Ahead of today’s announcement, PetaPixel chatted with Michelle Oh and Faizan Budzar from Roll about the team’s new app. Part of that discussion included a live demonstration using a pre-release version of Roll within Apple TestFlight on iOS and a beta version of the web client on a laptop.
What was immediately striking about Roll is how easy it is to use. It’s good to go after installing the app and creating an account. Someone must be hosting a call on Roll, but participants don’t need a computer; they can use just their phones.
However, combining a phone with a computer makes it easier to see what’s happening, check settings, and download the resulting videos.
Regarding those videos, Roll uses AI to create an automatic edit, although users can customize different camera movements and add AI-generated bokeh to create a different final video. Further, users can download the source footage to edit their videos. Source files are organized by the participant and, in the case of an iPhone with wide and telephoto cameras, by camera type.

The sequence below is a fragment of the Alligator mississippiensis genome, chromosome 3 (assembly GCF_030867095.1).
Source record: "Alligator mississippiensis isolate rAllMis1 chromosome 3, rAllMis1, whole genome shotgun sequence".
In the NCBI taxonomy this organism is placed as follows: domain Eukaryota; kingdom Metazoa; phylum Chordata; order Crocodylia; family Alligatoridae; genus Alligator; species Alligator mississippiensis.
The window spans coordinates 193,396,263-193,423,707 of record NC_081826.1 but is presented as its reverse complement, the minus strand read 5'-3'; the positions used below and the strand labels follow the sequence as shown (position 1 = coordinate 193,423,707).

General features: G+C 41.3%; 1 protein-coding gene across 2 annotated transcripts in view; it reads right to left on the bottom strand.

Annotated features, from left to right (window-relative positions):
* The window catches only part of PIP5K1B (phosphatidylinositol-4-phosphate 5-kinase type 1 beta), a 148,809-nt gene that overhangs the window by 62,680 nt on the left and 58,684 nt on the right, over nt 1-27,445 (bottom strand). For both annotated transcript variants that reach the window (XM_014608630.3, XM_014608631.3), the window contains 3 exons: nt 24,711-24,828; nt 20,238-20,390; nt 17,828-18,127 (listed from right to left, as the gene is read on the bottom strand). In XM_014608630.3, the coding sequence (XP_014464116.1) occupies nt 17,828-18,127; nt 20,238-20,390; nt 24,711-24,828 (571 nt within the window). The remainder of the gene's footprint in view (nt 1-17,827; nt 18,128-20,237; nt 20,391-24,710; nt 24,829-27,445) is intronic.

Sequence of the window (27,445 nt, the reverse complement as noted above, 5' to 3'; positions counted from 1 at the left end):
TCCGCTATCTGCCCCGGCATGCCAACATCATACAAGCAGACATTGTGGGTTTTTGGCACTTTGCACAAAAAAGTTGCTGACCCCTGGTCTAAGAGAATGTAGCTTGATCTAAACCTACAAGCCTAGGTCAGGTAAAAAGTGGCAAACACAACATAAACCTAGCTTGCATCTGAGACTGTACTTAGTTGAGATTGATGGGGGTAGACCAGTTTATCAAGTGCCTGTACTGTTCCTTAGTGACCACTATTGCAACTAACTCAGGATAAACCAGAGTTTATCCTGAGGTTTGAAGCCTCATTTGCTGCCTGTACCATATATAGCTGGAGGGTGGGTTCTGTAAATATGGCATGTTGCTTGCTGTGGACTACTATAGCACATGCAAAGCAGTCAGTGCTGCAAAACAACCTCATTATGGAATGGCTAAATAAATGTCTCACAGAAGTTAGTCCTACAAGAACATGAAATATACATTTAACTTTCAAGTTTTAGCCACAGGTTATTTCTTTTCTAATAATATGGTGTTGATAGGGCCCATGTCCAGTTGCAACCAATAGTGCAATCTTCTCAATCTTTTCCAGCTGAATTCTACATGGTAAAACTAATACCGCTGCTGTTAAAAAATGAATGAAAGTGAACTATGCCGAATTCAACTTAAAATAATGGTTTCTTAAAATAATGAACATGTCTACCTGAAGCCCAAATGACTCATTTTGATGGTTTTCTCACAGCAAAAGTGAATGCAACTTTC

For users with multi-camera iPhone models, like the iPhone 14 Pro, both cameras record simultaneously and send the data to the cloud, where Roll processes each camera stream. Users can preview their framing on the web app, which is especially helpful since it’s impossible to see the iPhone’s display when using its rear cameras.
Aside from that, there’s not much else for participants to worry about. A meeting host or designated producer can see all the camera feeds and communicate with each participant accordingly.